Monday, February 15, 2016

James B. Eads: Master of the Mississippi

Water & Watersheds

By John Shepard

They don't make 'em like James B. Eads anymore. His introduction to the Mississippi River occurred in 1833 at age 13, as he arrived with his family in St. Louis and was nearly blown to pieces by an explosion from their steamboat's faulty boiler.  He escaped another steamboat wreck a few years later while working his first river job. These early calamities somehow awakened in him a lifetime of diverse career possibilities that ultimately established his legacy as a true Renaissance engineer and early Master of the Mississippi.

Salvation Through Salvage

In Eads' day, Steamboat wrecks were epidemic on the Mississippi (567 were lost between 1811 and 1899), and in this the young man saw great opportunity. He developed a St. Louis salvage operation, created a special boat for retrieving lost cargo, and fashioned his own diving bell, quickly earning himself a fortune. The many, many hours he spent beneath his bell, walking the river bottom while breathing air from a tube that ran to the surface, acquainted him intimately with the dynamics and flow of the mighty river's currents—knowledge that he put to use in several subsequent exploits.

Civil War Ironclads 

During the Civil War, Eads helped spur the Union Army to victory by populating its brown-water navy with more than 30 innovative ironclads. His steel-armored gun ships had paddlewheels placed mid-ships for protection from enemy fire and shallow drafts that allowed for wide-ranging river navigation. The ships proved critical to General Grant's successful siege of Vicksburg and other key naval battles on the Western Front.

A Legacy Bridge that Still Stands Strong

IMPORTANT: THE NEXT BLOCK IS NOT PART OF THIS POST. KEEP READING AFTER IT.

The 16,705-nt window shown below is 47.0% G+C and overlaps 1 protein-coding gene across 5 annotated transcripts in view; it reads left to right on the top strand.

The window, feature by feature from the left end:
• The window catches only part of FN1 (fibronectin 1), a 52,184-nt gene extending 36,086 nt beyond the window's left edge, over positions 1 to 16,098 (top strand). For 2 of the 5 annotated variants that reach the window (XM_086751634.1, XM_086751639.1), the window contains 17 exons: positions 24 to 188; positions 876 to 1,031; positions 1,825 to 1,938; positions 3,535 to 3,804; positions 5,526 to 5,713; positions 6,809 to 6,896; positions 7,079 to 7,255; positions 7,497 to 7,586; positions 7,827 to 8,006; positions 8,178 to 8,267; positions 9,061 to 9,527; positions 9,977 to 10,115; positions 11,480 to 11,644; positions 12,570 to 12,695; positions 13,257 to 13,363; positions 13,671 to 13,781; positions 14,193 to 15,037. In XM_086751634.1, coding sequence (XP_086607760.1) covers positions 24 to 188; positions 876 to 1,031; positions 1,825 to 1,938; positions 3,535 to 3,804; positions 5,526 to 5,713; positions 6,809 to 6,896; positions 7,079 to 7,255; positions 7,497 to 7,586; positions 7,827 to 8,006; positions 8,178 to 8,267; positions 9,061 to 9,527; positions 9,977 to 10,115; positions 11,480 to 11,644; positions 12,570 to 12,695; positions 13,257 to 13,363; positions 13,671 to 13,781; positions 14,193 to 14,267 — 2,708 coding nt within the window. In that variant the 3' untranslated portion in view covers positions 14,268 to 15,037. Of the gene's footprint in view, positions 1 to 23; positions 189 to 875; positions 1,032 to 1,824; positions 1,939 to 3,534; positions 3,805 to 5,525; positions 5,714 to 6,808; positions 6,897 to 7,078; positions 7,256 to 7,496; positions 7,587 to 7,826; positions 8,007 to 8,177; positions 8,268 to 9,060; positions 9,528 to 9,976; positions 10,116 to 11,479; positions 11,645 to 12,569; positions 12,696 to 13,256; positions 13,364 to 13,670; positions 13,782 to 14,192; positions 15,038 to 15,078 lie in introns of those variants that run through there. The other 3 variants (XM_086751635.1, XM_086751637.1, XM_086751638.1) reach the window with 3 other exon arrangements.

The Eads Bridge was the first to cross the Mississippi at St. Louis upon its completion in 1874, and the only one built by the completely self-taught engineer. His understanding of the power of the river's currents informed his use of caissons to excavate through the the river's shifting sediments in order to anchor the pilings in bedrock deep below. The bridge's three graceful arches, which were built using pioneering cantilevered construction strategies, together formed what was then the longest arch bridge in the world. It still stands strong today, hosting east-west rail and vehicle traffic.  Rumor has it that Eads anchored the west end of the bridge at the very location where his family was brought dripping to shore years from their ill-fated steamboat.

Jetties at the Mississippi's Mouth and a Locomotive Portage for Panama

After completing his bridge, Eads used his understanding of the river's powerful currents once again in the aid of a southern city—New Orleans—by inventing a means of keeping open the mouth of the Mississippi Delta for international ship traffic.  Shifting sand bars and debris deposited by annual floods at the river's mouth had long made the transition from river to Gulf very difficult. His successful idea, which he pitched to the government with an ironclad, 100-percent money-back guarantee, was to narrow the available passage for the river currents by building jetties, thus allowing the river to dredge and maintain its own path to the sea.

This string of successful enterprises culminated with one grand scheme that didn't fly. Ead's solution to the challenge of enabling ocean-going ships to cross the Isthmus of Panama was to haul the ships overland via a pair of railroads.

All considered, Eads remarkable life was shaped by a gifted imagination and a willingness to take calculated risks. His extraordinary career is difficult to imagine in today's highly specialized world. And, it was built on a foundation of intimate familiarity with the hidden powers of America's greatest river.

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